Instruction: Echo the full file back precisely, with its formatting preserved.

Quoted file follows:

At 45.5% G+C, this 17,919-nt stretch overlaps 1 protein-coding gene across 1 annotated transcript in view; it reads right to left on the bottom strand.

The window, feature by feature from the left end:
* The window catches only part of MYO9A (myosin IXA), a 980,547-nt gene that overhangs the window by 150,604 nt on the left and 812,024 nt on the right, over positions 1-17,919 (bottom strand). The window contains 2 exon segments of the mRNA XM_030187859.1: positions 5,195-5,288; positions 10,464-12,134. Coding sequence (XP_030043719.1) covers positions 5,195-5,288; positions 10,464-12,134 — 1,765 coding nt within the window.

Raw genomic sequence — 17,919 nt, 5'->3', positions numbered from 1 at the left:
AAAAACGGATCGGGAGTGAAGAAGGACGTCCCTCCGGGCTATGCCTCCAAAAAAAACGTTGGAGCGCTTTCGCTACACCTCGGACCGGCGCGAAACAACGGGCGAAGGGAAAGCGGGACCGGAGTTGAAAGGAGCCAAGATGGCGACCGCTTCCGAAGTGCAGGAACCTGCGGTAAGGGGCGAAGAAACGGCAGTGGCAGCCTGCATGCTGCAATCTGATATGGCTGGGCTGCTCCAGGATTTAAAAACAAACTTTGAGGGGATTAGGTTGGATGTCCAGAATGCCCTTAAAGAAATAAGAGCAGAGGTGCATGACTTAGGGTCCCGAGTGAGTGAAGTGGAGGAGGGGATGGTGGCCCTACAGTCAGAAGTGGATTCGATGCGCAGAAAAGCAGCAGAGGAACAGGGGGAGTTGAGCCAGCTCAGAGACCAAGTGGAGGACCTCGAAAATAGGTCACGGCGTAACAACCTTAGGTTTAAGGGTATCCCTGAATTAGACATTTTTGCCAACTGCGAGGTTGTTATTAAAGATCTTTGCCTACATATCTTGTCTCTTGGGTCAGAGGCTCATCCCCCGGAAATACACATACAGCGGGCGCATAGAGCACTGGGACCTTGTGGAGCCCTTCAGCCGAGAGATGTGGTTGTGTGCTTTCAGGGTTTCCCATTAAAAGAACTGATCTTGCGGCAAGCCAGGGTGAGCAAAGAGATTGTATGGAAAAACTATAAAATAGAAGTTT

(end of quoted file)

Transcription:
At 45.5% G+C, this 17,919-nt stretch overlaps 1 protein-coding gene across 1 annotated transcript in view; it reads right to left on the bottom strand.

The window, feature by feature from the left end:
* The window catches only part of MYO9A (myosin IXA), a 980,547-nt gene that overhangs the window by 150,604 nt on the left and 812,024 nt on the right, over positions 1-17,919 (bottom strand). The window contains 2 exon segments of the mRNA XM_030187859.1: positions 5,195-5,288; positions 10,464-12,134. Coding sequence (XP_030043719.1) covers positions 5,195-5,288; positions 10,464-12,134 — 1,765 coding nt within the window.

Raw genomic sequence — 17,919 nt, 5'->3', positions numbered from 1 at the left:
AAAAACGGATCGGGAGTGAAGAAGGACGTCCCTCCGGGCTATGCCTCCAAAAAAAACGTTGGAGCGCTTTCGCTACACCTCGGACCGGCGCGAAACAACGGGCGAAGGGAAAGCGGGACCGGAGTTGAAAGGAGCCAAGATGGCGACCGCTTCCGAAGTGCAGGAACCTGCGGTAAGGGGCGAAGAAACGGCAGTGGCAGCCTGCATGCTGCAATCTGATATGGCTGGGCTGCTCCAGGATTTAAAAACAAACTTTGAGGGGATTAGGTTGGATGTCCAGAATGCCCTTAAAGAAATAAGAGCAGAGGTGCATGACTTAGGGTCCCGAGTGAGTGAAGTGGAGGAGGGGATGGTGGCCCTACAGTCAGAAGTGGATTCGATGCGCAGAAAAGCAGCAGAGGAACAGGGGGAGTTGAGCCAGCTCAGAGACCAAGTGGAGGACCTCGAAAATAGGTCACGGCGTAACAACCTTAGGTTTAAGGGTATCCCTGAATTAGACATTTTTGCCAACTGCGAGGTTGTTATTAAAGATCTTTGCCTACATATCTTGTCTCTTGGGTCAGAGGCTCATCCCCCGGAAATACACATACAGCGGGCGCATAGAGCACTGGGACCTTGTGGAGCCCTTCAGCCGAGAGATGTGGTTGTGTGCTTTCAGGGTTTCCCATTAAAAGAACTGATCTTGCGGCAAGCCAGGGTGAGCAAAGAGATTGTATGGAAAAACTATAAAATAGAAGTTT